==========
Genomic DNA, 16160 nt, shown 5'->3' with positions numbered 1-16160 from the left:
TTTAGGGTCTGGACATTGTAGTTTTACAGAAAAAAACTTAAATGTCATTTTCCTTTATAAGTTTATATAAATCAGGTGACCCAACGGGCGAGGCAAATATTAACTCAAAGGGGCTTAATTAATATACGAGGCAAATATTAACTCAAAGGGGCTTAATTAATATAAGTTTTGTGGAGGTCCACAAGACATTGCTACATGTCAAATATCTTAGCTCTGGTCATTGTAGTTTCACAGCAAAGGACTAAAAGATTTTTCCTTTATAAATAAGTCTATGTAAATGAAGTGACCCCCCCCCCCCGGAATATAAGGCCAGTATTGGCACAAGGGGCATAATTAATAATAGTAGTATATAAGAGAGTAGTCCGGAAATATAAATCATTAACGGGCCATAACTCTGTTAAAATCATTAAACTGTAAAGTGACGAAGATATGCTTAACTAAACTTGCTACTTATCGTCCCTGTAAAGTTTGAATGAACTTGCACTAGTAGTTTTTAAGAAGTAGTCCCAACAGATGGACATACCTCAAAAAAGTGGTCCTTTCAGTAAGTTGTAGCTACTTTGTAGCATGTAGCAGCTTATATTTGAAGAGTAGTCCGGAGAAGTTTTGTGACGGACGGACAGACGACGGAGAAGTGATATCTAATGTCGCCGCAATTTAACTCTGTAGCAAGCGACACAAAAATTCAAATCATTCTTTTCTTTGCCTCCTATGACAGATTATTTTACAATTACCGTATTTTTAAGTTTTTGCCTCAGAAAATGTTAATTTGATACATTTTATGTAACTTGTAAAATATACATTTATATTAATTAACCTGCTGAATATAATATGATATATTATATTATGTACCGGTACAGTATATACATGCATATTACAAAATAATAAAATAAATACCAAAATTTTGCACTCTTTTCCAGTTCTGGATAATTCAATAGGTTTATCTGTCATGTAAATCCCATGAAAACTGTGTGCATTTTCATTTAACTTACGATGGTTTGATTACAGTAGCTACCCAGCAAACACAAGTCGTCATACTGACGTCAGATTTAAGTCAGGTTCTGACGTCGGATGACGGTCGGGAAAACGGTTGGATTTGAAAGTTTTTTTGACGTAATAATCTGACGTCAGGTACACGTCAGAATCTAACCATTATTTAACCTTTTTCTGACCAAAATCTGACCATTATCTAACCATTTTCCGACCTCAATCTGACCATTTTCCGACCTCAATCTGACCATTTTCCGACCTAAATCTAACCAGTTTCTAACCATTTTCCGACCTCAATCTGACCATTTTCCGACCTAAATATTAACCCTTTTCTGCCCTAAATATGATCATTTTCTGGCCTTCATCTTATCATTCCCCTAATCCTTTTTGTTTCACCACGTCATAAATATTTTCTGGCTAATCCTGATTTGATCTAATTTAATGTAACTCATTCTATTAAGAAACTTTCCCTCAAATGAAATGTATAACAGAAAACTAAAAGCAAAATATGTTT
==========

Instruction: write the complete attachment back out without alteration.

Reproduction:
Genomic DNA, 16160 nt, shown 5'->3' with positions numbered 1-16160 from the left:
TTTAGGGTCTGGACATTGTAGTTTTACAGAAAAAAACTTAAATGTCATTTTCCTTTATAAGTTTATATAAATCAGGTGACCCAACGGGCGAGGCAAATATTAACTCAAAGGGGCTTAATTAATATACGAGGCAAATATTAACTCAAAGGGGCTTAATTAATATAAGTTTTGTGGAGGTCCACAAGACATTGCTACATGTCAAATATCTTAGCTCTGGTCATTGTAGTTTCACAGCAAAGGACTAAAAGATTTTTCCTTTATAAATAAGTCTATGTAAATGAAGTGACCCCCCCCCCCCGGAATATAAGGCCAGTATTGGCACAAGGGGCATAATTAATAATAGTAGTATATAAGAGAGTAGTCCGGAAATATAAATCATTAACGGGCCATAACTCTGTTAAAATCATTAAACTGTAAAGTGACGAAGATATGCTTAACTAAACTTGCTACTTATCGTCCCTGTAAAGTTTGAATGAACTTGCACTAGTAGTTTTTAAGAAGTAGTCCCAACAGATGGACATACCTCAAAAAAGTGGTCCTTTCAGTAAGTTGTAGCTACTTTGTAGCATGTAGCAGCTTATATTTGAAGAGTAGTCCGGAGAAGTTTTGTGACGGACGGACAGACGACGGAGAAGTGATATCTAATGTCGCCGCAATTTAACTCTGTAGCAAGCGACACAAAAATTCAAATCATTCTTTTCTTTGCCTCCTATGACAGATTATTTTACAATTACCGTATTTTTAAGTTTTTGCCTCAGAAAATGTTAATTTGATACATTTTATGTAACTTGTAAAATATACATTTATATTAATTAACCTGCTGAATATAATATGATATATTATATTATGTACCGGTACAGTATATACATGCATATTACAAAATAATAAAATAAATACCAAAATTTTGCACTCTTTTCCAGTTCTGGATAATTCAATAGGTTTATCTGTCATGTAAATCCCATGAAAACTGTGTGCATTTTCATTTAACTTACGATGGTTTGATTACAGTAGCTACCCAGCAAACACAAGTCGTCATACTGACGTCAGATTTAAGTCAGGTTCTGACGTCGGATGACGGTCGGGAAAACGGTTGGATTTGAAAGTTTTTTTGACGTAATAATCTGACGTCAGGTACACGTCAGAATCTAACCATTATTTAACCTTTTTCTGACCAAAATCTGACCATTATCTAACCATTTTCCGACCTCAATCTGACCATTTTCCGACCTCAATCTGACCATTTTCCGACCTAAATCTAACCAGTTTCTAACCATTTTCCGACCTCAATCTGACCATTTTCCGACCTAAATATTAACCCTTTTCTGCCCTAAATATGATCATTTTCTGGCCTTCATCTTATCATTCCCCTAATCCTTTTTGTTTCACCACGTCATAAATATTTTCTGGCTAATCCTGATTTGATCTAATTTAATGTAACTCATTCTATTAAGAAACTTTCCCTCAAATGAAATGTATAACAGAAAACTAAAAGCAAAATATGTTT